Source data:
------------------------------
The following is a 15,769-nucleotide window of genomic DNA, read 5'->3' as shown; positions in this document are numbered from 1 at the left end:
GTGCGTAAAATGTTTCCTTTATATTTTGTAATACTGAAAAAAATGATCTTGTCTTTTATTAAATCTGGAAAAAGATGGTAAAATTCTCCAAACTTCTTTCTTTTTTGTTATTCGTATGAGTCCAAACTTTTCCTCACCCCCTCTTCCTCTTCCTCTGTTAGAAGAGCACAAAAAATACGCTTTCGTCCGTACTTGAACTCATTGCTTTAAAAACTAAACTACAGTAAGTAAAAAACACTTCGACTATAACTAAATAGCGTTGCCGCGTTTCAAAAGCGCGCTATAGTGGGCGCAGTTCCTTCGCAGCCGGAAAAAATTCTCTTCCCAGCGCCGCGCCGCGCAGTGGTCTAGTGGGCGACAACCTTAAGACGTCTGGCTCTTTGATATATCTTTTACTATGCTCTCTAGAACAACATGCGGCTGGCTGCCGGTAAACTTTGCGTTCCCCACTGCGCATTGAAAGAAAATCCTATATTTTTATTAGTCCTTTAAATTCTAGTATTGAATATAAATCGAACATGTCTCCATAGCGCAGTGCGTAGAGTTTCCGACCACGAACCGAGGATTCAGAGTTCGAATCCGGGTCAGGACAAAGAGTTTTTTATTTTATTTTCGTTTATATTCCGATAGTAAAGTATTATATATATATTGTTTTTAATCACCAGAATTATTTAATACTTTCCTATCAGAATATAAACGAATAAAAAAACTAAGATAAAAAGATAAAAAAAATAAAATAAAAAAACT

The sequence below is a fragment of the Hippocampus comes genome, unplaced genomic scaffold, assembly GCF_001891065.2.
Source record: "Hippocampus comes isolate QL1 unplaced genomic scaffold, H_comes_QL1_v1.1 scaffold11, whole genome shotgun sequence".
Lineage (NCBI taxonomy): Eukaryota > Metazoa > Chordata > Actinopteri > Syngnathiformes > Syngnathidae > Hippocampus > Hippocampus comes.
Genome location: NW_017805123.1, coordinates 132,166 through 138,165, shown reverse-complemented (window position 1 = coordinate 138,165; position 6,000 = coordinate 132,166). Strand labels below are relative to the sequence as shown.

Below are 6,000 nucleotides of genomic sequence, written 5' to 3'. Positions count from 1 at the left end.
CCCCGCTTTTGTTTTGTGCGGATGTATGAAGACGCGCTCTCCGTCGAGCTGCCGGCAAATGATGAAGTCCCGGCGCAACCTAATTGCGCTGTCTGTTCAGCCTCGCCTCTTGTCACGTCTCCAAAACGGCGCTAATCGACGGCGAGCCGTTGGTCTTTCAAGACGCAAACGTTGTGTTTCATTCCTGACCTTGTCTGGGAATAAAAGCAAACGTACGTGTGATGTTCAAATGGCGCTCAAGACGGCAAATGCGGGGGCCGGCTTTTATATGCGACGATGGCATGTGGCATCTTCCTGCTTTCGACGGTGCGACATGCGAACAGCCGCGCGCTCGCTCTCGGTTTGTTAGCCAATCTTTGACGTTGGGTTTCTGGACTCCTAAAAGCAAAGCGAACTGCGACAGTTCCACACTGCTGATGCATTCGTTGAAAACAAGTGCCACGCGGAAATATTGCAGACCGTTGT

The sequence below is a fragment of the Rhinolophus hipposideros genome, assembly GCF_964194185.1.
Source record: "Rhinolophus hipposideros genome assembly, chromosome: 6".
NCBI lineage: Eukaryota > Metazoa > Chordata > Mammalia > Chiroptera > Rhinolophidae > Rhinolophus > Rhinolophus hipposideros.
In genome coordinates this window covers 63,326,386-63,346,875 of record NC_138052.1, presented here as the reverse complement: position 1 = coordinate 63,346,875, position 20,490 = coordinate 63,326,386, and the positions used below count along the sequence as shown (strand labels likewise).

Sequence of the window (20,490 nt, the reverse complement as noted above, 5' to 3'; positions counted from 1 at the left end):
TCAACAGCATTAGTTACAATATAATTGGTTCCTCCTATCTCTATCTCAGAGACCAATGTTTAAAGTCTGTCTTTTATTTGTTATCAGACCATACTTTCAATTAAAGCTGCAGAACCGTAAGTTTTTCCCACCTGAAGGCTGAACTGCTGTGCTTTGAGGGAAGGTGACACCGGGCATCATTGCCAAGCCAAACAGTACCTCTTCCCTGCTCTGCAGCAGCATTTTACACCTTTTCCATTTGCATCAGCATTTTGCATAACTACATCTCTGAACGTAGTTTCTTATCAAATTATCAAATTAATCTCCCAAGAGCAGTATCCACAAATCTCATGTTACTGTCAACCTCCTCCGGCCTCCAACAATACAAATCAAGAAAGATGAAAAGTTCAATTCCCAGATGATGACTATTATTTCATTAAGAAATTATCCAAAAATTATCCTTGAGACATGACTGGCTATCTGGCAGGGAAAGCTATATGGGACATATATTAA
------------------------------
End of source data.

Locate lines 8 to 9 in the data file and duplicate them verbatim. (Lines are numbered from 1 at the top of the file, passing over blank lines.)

CCCCGCTTTTGTTTTGTGCGGATGTATGAAGACGCGCTCTCCGTCGAGCTGCCGGCAAATGATGAAGTCCCGGCGCAACCTAATTGCGCTGTCTGTTCAGCCTCGCCTCTTGTCACGTCTCCAAAACGGCGCTAATCGACGGCGAGCCGTTGGTCTTTCAAGACGCAAACGTTGTGTTTCATTCCTGACCTTGTCTGGGAATAAAAGCAAACGTACGTGTGATGTTCAAATGGCGCTCAAGACGGCAAATGCGGGGGCCGGCTTTTATATGCGACGATGGCATGTGGCATCTTCCTGCTTTCGACGGTGCGACATGCGAACAGCCGCGCGCTCGCTCTCGGTTTGTTAGCCAATCTTTGACGTTGGGTTTCTGGACTCCTAAAAGCAAAGCGAACTGCGACAGTTCCACACTGCTGATGCATTCGTTGAAAACAAGTGCCACGCGGAAATATTGCAGACCGTTGT

The sequence below is a fragment of the Rhinolophus hipposideros genome, assembly GCF_964194185.1.